Q: Why do we have fingerprints?
A: No two people have the same exact fingerprints. That's why prints are known for helping detectives track down criminals. But these little ridges actually serve a bigger purpose. They help you grip things, says Richard Jantz, a scientist at the University of Tennessee in Knoxville. The ridges give your fingertips texture. They also contain sweat glands (sweat-making organs under the skin) that make your fingertips slightly moist. Both features increase the force of friction between your fingertips and objects as they rub together. This keeps you from being a butterfingers.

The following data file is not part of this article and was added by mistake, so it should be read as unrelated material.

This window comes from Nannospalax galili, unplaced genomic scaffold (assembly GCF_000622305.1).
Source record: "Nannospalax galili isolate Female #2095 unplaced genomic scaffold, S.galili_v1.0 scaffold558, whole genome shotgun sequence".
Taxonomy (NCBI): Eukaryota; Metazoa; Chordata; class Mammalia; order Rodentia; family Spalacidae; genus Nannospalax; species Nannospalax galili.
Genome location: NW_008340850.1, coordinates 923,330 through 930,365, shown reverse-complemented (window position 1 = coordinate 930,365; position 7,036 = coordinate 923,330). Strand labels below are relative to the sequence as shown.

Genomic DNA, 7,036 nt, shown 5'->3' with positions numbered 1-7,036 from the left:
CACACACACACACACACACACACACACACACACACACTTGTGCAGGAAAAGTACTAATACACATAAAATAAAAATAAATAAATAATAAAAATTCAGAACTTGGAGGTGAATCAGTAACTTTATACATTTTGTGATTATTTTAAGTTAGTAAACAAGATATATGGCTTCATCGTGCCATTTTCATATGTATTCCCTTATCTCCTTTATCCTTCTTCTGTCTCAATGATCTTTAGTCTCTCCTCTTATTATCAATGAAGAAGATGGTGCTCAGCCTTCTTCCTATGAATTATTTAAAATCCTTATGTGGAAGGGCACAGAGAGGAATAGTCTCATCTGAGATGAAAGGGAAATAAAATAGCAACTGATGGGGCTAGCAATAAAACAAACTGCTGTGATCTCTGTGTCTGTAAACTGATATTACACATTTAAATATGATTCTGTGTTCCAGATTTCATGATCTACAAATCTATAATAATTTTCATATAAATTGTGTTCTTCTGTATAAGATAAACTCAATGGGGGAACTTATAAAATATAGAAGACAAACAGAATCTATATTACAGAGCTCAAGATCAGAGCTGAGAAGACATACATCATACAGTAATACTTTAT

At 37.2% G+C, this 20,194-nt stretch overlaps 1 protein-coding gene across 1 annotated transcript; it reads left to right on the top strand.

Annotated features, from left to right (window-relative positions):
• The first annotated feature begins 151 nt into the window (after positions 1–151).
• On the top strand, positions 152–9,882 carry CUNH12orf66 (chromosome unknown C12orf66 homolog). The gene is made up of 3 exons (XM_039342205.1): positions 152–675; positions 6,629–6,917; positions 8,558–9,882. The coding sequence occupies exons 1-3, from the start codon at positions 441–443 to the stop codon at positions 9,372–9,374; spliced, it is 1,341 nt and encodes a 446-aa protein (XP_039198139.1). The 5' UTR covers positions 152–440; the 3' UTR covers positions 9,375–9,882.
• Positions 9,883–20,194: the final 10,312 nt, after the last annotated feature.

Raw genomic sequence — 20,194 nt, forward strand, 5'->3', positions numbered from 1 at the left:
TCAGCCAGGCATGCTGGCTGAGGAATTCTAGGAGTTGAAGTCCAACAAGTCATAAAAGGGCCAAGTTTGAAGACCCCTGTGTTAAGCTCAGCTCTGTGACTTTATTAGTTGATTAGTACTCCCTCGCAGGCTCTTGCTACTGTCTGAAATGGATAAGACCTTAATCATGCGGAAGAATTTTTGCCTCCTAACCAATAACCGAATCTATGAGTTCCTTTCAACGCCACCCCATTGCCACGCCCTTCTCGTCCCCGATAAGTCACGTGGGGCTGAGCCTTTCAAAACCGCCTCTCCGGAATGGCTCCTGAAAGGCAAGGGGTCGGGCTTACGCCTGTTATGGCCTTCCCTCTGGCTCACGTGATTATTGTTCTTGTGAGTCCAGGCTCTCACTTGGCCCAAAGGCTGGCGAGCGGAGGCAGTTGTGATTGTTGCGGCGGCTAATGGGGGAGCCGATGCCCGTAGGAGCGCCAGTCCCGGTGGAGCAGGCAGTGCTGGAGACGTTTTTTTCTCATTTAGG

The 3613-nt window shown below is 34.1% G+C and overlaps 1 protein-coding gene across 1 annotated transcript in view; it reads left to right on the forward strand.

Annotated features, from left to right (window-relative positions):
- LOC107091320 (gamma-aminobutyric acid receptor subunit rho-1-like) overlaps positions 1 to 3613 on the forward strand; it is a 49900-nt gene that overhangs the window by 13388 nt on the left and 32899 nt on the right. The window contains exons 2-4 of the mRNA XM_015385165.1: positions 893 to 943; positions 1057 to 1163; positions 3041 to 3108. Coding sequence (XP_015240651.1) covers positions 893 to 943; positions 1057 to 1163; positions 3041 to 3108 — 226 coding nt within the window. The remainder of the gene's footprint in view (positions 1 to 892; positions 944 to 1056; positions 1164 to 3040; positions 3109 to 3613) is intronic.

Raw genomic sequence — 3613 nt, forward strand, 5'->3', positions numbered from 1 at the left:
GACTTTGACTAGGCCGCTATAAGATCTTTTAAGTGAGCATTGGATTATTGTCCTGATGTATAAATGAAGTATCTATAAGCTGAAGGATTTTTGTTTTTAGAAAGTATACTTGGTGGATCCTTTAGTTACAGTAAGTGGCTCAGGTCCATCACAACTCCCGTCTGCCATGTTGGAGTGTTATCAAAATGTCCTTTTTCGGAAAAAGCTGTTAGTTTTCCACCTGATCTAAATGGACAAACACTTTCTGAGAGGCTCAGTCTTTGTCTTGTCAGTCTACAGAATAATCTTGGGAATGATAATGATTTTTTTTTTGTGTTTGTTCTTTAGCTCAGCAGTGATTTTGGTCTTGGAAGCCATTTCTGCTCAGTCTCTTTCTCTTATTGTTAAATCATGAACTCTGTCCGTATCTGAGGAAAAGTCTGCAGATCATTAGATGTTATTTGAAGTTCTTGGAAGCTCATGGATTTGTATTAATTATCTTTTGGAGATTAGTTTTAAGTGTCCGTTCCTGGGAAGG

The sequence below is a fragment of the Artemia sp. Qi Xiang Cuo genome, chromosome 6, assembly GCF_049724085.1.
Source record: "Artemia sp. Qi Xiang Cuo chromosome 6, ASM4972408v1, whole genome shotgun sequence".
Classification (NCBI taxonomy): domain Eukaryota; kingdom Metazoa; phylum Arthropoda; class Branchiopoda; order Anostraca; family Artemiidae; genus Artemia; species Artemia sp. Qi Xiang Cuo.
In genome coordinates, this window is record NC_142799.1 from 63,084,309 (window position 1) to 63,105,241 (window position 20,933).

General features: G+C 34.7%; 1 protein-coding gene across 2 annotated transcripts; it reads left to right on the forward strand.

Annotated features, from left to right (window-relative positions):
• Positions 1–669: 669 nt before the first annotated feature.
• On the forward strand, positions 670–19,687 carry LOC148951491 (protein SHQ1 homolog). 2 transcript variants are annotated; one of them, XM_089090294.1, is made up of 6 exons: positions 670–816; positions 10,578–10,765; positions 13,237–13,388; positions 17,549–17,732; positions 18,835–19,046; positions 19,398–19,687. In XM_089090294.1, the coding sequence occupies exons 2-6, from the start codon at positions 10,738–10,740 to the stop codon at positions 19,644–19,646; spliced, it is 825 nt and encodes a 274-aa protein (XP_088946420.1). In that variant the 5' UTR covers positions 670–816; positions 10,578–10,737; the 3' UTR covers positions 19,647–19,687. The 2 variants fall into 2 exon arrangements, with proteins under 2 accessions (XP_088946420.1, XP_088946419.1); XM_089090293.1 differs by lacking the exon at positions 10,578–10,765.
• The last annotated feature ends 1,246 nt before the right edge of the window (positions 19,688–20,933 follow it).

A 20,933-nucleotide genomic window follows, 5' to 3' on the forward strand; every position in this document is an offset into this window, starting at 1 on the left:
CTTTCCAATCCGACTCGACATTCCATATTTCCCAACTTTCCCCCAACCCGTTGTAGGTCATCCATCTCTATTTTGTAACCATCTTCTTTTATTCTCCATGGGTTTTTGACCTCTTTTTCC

QUESTION FROM--Averi H., Minnesota
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|Title Annotation:||the Back Page; fingerprints|
|Article Type:||Brief article|
|Date:||Mar 1, 2009|
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